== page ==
Whether you should apply for the UK Skilled Worker visa or the newer UK Scale-up visa will depend on a number of factors, including the salary you have been offered, if your UK sponsoring employer is in a phase of rapid growth, and your long-term plans. In many ways, the Skilled Worker visa and the Scale-up worker visa are very similar, but they do have some important differences in terms of qualification criteria and conditions. In this article, we will help you decide whether to apply for the Skilled Worker visa or the Scale-up worker visa.
What Do The UK Skilled Worker Visa And The UK Scale-Up Worker Visa Have In Common?
The UK Skilled Worker visa and the UK Scale-up visa are both points-based system (PBS) visas that allow overseas nationals with a job offer from a UK-licenced sponsoring employer, sufficient skills, and who meet the minimum salary requirements to work in the UK.
- Require applicants to have a Certificate of Sponsorship (CoS) from an employer with a sponsor licence
- Require applicants to have an eligible job
- Require applicants to have at least £1,270 in savings to support themselves on arrival in the UK.
- Require applicants to meet the same English language requirement (level B1 on the Common European Framework of Reference for Languages (CEFR) scale)
- Can be renewed
- Allow holders to apply for indefinite leave to remain (ILR) after a qualifying period (normally 5 years)
- Allow holders to bring their eligible dependant family members to the UK, and
- Allow holders to work, study, take on additional work, and travel freely from and to the UK
What Are The Main Differences Between The UK Skilled Worker Visa And The UK Scale-Up Visa?
The main difference between the UK Skilled Worker visa and the UK Scale-up visa is that Scale-up visa holders can change jobs and/or employers or switch to self-employment after 6 months without needing permission from the Home Office to do so. Skilled Worker visa holders who want to change to a different job or employer, on the other hand, must first apply to change their visa. As such, the Scale-up worker visa offers considerable flexibility compared to the Skilled Worker visa.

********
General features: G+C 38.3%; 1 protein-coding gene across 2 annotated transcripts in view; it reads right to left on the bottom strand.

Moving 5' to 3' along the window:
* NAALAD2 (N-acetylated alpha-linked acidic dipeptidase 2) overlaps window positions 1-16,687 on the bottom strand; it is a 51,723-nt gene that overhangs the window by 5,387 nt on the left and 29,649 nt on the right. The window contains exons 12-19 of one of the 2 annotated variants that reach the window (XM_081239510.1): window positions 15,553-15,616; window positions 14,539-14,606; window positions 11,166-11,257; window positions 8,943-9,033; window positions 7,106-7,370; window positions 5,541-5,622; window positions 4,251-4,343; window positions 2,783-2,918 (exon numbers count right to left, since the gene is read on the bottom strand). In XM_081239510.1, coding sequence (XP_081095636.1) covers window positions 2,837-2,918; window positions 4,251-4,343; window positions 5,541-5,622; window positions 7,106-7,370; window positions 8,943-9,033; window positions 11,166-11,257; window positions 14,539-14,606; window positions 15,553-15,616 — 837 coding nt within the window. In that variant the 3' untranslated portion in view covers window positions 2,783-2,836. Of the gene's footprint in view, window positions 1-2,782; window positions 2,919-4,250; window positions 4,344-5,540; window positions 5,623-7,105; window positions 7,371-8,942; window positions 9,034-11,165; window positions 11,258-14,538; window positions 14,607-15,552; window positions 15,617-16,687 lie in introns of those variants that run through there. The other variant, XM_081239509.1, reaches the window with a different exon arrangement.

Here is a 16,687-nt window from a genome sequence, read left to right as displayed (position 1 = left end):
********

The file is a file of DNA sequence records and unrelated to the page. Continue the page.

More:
The Skilled Worker visa and the Scale-up visa also differ in a number of other ways:
- The minimum annual salary required for the Skilled Worker visa is less (£25,600) than for the Scale-up visa (£33,100), although the hourly rate of £10.10 is the same.
- Scale-up visa applicants must have an offer of a job from a UK scale-up business – this means that the business must have grown by 20% on average each year in either employment or total sales (turnover) and had at least 10 employees at the start of the 3-year period. Skilled Worker visa sponsors are not required to meet this threshold.
- The list of eligible occupations and going rates differ between the Skilled Worker and the Scale-up visa.
- The Skilled Worker visa application fee can be as high as £1,423, but the Scale-up visa application fee is much less at £715.
- The Skilled Worker visa is initially granted for up to 5 years versus 2 years for the Scale-up visa.
While the new UK Scale-up visa offers greater flexibility for prospective migrant workers who want to work in the UK, the reality is that until more Scale-up companies are added to the list of potential sponsors, you will almost certainly need to apply for a Skilled Worker visa. Once more Scale-up companies secure sponsor licences, the question of which visa to apply for will boil down to whether prospective applicants meet the more onerous requirements of the scale-up visa and whether they want the flexibility of changing jobs and employers after 6 months.
Garth Coates is a leading niche immigration firm based in the heart of London, specialising in all forms of personal and business immigration, including visas, global mobility, sponsorship and compliance, settlement, and citizenship. To discuss your Skilled Worker visa or Scale-up visa application, please contact one of our friendly and approachable immigration Solicitors on Tel: +44 (0)20 7799 1600 or by completing our online contact form.